Now since the app is fairly new , lets assume that there is not much traffic.

One fine day, Your app gains popularity and suddenly you see a surge in traffic. Some of your clients might get “denial of service” issues, or worse , witnessing such huge loads, the server just crashes …

Now What would you do? …… the next logical step would be deploying the different components on different machines( assuming that server was crashing due to huge loads , CPU usage etc )

Wow… I am good now,I am happy now.

In some days you observe that you need more servers say three times more the number of machines …. Now as a business man, this would be a concern for you , seeing that you cannot always keep on investing in new hardware every time you observe a surge in demand of your app and this upward trend might not even be predictable,

Say you provision hardware for 1 lac simultaneous users but, suddenly there is a drop in demand ( for various reasons 🙂 ) now you see that you might not need so many servers.. what do you do , with all the servers already purchased ? And many more such concerns might arise.

So an alternate way of solving this issue would be renting servers. That way, you wouldn’t be actually buying servers. You need 10 servers on rent you take these servers on rent ,you use them for the time frame of whatever is the lease period, and renew the lease as per your requirement.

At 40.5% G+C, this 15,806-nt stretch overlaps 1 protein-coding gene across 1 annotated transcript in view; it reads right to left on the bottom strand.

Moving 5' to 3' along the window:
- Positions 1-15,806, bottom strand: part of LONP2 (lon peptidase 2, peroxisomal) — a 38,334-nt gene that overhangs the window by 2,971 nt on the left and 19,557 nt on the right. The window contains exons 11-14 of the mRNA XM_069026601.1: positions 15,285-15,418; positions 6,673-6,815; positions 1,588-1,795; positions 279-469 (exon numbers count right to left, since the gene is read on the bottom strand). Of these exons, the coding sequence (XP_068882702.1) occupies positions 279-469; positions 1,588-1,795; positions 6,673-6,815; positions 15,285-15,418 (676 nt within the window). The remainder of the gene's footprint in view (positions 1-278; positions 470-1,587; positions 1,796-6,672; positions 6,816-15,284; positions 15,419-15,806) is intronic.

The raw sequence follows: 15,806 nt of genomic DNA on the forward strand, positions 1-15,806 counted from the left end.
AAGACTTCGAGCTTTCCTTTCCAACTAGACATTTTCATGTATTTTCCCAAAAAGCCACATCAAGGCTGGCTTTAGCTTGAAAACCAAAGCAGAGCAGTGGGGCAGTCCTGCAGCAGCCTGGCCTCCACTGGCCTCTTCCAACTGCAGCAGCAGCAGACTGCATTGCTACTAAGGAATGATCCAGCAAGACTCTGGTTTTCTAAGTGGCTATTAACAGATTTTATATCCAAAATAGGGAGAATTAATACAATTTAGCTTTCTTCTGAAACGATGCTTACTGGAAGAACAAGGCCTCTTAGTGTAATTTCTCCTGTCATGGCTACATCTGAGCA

Wow this works Right….. So Do i need to look at the cloud ???

Yes you should…. Infact if your Line of business (roughly) fits in the above mentioned scenario, You should consider your app to be provisioned on the cloud.

Reasons to be looking into provisioning your app on cloud:  reduction in costs and huge reductions in costs ( Keeping long term in view)

How You say? Let me Explain :

Say your app is seasonal in nature.

Seasonal apps are apps that are typically accessed in some timeframe of a week, month, year etc…

So Renting all those servers would be a bad investment , coz you would not be utilizing the infrastructure for the timeframe you pay for. Say all those servers are idle for 30 days a week and suddenly on the last day of the month, the load shoots up , and the server is utilized.

Say daily , you just need one instance of your app to be running , but on the last day of the month , for 20 hours that day you need 10 instances of your app running, This would not be possible in the renting the server kind of scenario. You either rent 1 server or you rent 10 servers.

Solution to this would be utility computing, meaning pay for computing as you go. So in above mentioned scenario, Provision your app on cloud, and when you do that you can actually set the no of server instances you want the cloud provider to run and also an upper limit , saying i cannot afford more than 10 server instances to be running.

This brings us to an interesting definition of cloud computing :

Cloud computing is where the computation power you want is restricted not by hardware but by how much you can afford.

Meaning The cloud providers can actually provision 1000s of server instances for you, but the costs involved would be astronomical. whereas running a few instances , say 10 instances would be reasonably cheap than renting those 10 servers .

So with this i would like conclude this post ….Much more to come on cloud computing…….

Written by sudheerkovalam

September 5, 2009 at 4:06 pm